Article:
LRB (now with a full smile): Can you tell me the demand for this company's products in 2000?
SC (shuffling his notes): Sir I…. did not project that far since the expansion will probably pay off in nine to ten years.
LRB: Right. And what do you think you have projected? Sales or Demand?
SC (beginning to get nervous): Sir, sales results from demand and so my projections are demand.
LRB (full smile continuing): and why cant sales result from…… supply?
SC: uh..uh.. uh… supply equals demand. But…….(sigh sigh)
Three slow nods of the head came from the SC. The lesson was clear… in a product shortage scenario, do sales reflect supply or demand?
We recently looked at a voluminous presentation from a large international investment bank on the Indian power generation sector which gave demand projections based on past data of energy sales. Reading it, I was reminded of the lesson from LRB. Clearly the bankers had not had the privilege of going to his class!!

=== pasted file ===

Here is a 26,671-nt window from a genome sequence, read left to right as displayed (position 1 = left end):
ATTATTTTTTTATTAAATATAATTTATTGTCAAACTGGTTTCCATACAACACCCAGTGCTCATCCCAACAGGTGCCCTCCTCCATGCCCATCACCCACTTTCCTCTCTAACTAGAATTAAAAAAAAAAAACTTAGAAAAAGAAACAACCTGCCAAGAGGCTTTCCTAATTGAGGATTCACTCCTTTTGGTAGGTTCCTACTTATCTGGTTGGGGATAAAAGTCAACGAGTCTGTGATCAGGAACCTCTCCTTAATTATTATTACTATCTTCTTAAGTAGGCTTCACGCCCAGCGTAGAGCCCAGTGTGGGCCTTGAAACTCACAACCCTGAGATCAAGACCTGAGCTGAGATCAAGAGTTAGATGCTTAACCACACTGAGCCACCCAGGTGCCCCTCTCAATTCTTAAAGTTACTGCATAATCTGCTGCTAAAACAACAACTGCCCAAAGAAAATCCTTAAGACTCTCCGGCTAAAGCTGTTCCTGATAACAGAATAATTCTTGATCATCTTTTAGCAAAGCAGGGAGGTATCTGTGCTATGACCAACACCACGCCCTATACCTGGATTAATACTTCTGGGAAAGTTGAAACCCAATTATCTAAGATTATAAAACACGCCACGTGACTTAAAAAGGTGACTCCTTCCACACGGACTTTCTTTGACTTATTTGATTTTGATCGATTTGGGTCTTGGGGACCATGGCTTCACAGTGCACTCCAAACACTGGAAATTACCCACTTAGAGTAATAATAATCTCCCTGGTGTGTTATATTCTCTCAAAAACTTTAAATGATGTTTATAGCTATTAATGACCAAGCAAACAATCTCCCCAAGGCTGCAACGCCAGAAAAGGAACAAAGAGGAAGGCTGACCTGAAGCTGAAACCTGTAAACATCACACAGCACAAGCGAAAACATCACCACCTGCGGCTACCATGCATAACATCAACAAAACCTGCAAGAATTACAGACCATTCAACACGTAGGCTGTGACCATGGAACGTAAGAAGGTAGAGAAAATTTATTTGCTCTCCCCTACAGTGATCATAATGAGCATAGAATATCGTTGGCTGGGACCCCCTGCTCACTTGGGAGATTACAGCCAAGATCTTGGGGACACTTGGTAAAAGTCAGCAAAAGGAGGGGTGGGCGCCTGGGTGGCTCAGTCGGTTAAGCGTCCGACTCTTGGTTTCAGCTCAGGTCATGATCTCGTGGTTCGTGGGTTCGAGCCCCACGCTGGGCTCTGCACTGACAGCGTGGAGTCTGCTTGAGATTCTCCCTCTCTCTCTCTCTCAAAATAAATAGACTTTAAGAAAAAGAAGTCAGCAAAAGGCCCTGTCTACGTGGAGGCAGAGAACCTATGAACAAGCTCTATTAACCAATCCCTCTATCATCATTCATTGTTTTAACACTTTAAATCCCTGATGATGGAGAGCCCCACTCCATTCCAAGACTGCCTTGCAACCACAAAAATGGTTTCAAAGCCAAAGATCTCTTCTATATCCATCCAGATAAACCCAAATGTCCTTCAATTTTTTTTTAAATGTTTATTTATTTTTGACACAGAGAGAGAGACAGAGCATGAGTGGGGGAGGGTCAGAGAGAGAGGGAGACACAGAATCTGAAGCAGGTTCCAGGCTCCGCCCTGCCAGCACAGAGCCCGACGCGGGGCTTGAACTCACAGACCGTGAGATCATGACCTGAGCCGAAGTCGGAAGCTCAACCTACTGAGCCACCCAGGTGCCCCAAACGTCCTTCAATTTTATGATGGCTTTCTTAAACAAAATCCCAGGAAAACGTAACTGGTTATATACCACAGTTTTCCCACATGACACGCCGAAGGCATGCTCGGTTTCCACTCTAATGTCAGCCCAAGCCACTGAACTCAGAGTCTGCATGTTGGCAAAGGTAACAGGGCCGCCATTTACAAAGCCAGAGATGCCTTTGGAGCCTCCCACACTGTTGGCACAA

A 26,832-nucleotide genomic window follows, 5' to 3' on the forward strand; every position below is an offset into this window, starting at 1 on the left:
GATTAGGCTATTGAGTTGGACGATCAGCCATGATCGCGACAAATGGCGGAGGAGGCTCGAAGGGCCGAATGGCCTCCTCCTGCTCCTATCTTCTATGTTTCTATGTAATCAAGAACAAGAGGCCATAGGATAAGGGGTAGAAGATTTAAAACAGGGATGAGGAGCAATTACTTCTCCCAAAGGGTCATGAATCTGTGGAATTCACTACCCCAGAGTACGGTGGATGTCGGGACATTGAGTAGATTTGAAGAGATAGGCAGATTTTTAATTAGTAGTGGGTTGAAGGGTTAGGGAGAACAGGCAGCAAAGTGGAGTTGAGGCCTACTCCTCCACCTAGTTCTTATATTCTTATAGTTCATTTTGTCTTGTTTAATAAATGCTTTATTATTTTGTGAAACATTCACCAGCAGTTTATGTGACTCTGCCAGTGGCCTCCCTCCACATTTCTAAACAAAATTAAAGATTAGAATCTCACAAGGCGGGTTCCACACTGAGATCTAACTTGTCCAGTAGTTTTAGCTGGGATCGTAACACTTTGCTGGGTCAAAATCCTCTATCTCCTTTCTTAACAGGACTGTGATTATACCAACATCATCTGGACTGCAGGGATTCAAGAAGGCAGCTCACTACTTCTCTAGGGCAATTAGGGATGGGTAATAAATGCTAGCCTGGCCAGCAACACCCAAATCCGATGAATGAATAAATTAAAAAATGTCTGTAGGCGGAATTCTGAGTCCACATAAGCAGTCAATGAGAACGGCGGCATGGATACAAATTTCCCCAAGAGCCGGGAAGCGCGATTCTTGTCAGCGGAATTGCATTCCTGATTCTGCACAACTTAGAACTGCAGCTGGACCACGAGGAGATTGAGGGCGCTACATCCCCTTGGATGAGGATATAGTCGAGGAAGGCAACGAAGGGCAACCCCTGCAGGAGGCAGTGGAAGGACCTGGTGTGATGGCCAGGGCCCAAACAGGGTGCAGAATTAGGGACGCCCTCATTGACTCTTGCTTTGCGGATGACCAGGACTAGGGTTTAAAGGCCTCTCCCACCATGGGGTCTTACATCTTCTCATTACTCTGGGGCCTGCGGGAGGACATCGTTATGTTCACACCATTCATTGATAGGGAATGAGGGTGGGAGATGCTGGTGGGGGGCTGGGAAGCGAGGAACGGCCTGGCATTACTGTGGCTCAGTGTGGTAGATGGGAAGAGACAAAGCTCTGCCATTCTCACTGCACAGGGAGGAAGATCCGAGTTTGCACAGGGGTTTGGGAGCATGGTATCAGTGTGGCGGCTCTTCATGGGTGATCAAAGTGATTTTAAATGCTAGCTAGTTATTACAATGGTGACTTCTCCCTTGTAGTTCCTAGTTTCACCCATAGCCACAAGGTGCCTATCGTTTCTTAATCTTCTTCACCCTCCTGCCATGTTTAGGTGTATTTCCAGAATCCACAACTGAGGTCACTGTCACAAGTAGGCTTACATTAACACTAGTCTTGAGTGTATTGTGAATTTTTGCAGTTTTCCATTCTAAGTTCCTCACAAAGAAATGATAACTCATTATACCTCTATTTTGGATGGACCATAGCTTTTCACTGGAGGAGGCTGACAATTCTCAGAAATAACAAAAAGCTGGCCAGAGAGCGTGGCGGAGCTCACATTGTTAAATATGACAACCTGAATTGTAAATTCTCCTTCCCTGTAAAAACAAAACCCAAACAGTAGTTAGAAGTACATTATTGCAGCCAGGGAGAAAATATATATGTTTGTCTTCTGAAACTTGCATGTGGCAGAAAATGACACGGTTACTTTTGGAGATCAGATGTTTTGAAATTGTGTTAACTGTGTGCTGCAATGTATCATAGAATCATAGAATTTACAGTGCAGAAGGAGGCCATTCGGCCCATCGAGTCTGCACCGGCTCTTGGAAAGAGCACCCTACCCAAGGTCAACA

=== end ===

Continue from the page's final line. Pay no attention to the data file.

LRB left indelible marks on all of us who had the privilege of being in classes given by him
* Rajeev Gupta was a student of LRB in 1980-82 and is currently the Managing Director of The Carlyle Group.
I clearly and fondly remember a few incidents from the classroom. Prof Bhandari's class was one of the first classes for our batch at IIMA - I do not know whether it was the 'high standard' of IIMA or Prof Bhandari's sharpness which made his classes electric.
I remember my first brush with him - Case: Vora & Co.
Labdhi says - "So?"
One of my first classes at IIMA - I'm very eager to speak - I put up my hand.
I say: "The product does not have an identity."